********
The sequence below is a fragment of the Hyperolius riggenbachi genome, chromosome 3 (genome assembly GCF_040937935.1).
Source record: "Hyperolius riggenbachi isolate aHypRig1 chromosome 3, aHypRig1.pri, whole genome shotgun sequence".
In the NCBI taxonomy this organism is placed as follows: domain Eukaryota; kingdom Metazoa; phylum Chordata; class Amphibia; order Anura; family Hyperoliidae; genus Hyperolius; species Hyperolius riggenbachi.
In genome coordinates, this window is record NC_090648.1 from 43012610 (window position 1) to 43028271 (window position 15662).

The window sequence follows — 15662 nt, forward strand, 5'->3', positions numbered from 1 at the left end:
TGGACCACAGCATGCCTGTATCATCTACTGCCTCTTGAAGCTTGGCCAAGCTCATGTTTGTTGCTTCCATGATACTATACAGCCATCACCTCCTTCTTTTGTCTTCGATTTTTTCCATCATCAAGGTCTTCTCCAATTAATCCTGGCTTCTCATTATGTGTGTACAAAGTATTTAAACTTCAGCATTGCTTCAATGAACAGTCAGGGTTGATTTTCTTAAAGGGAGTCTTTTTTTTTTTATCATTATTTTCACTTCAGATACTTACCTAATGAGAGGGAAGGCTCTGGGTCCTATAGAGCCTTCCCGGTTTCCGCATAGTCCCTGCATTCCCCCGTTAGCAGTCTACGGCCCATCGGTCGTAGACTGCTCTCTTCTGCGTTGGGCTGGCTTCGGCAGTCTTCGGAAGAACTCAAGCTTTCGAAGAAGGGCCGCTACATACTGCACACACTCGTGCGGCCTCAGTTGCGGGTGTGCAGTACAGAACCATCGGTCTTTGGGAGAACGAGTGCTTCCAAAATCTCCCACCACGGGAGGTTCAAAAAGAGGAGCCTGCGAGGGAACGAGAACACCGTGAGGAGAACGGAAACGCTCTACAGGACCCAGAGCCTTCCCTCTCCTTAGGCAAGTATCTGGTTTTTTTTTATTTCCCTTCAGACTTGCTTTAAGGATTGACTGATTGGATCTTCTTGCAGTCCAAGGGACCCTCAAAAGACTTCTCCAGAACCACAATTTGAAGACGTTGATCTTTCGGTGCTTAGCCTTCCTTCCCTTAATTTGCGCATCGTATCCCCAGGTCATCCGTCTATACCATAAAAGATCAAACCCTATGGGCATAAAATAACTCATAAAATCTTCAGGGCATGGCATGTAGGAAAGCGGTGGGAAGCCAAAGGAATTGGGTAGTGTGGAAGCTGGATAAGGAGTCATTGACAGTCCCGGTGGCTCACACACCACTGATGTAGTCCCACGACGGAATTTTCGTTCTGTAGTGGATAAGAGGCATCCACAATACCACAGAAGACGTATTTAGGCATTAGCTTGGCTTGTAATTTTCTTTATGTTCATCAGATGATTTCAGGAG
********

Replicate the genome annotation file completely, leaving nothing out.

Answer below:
The sequence below is a fragment of the Hyperolius riggenbachi genome, chromosome 3 (genome assembly GCF_040937935.1).
Source record: "Hyperolius riggenbachi isolate aHypRig1 chromosome 3, aHypRig1.pri, whole genome shotgun sequence".
In the NCBI taxonomy this organism is placed as follows: domain Eukaryota; kingdom Metazoa; phylum Chordata; class Amphibia; order Anura; family Hyperoliidae; genus Hyperolius; species Hyperolius riggenbachi.
In genome coordinates, this window is record NC_090648.1 from 43012610 (window position 1) to 43028271 (window position 15662).

The window sequence follows — 15662 nt, forward strand, 5'->3', positions numbered from 1 at the left end:
TGGACCACAGCATGCCTGTATCATCTACTGCCTCTTGAAGCTTGGCCAAGCTCATGTTTGTTGCTTCCATGATACTATACAGCCATCACCTCCTTCTTTTGTCTTCGATTTTTTCCATCATCAAGGTCTTCTCCAATTAATCCTGGCTTCTCATTATGTGTGTACAAAGTATTTAAACTTCAGCATTGCTTCAATGAACAGTCAGGGTTGATTTTCTTAAAGGGAGTCTTTTTTTTTTTATCATTATTTTCACTTCAGATACTTACCTAATGAGAGGGAAGGCTCTGGGTCCTATAGAGCCTTCCCGGTTTCCGCATAGTCCCTGCATTCCCCCGTTAGCAGTCTACGGCCCATCGGTCGTAGACTGCTCTCTTCTGCGTTGGGCTGGCTTCGGCAGTCTTCGGAAGAACTCAAGCTTTCGAAGAAGGGCCGCTACATACTGCACACACTCGTGCGGCCTCAGTTGCGGGTGTGCAGTACAGAACCATCGGTCTTTGGGAGAACGAGTGCTTCCAAAATCTCCCACCACGGGAGGTTCAAAAAGAGGAGCCTGCGAGGGAACGAGAACACCGTGAGGAGAACGGAAACGCTCTACAGGACCCAGAGCCTTCCCTCTCCTTAGGCAAGTATCTGGTTTTTTTTTATTTCCCTTCAGACTTGCTTTAAGGATTGACTGATTGGATCTTCTTGCAGTCCAAGGGACCCTCAAAAGACTTCTCCAGAACCACAATTTGAAGACGTTGATCTTTCGGTGCTTAGCCTTCCTTCCCTTAATTTGCGCATCGTATCCCCAGGTCATCCGTCTATACCATAAAAGATCAAACCCTATGGGCATAAAATAACTCATAAAATCTTCAGGGCATGGCATGTAGGAAAGCGGTGGGAAGCCAAAGGAATTGGGTAGTGTGGAAGCTGGATAAGGAGTCATTGACAGTCCCGGTGGCTCACACACCACTGATGTAGTCCCACGACGGAATTTTCGTTCTGTAGTGGATAAGAGGCATCCACAATACCACAGAAGACGTATTTAGGCATTAGCTTGGCTTGTAATTTTCTTTATGTTCATCAGATGATTTCAGGAG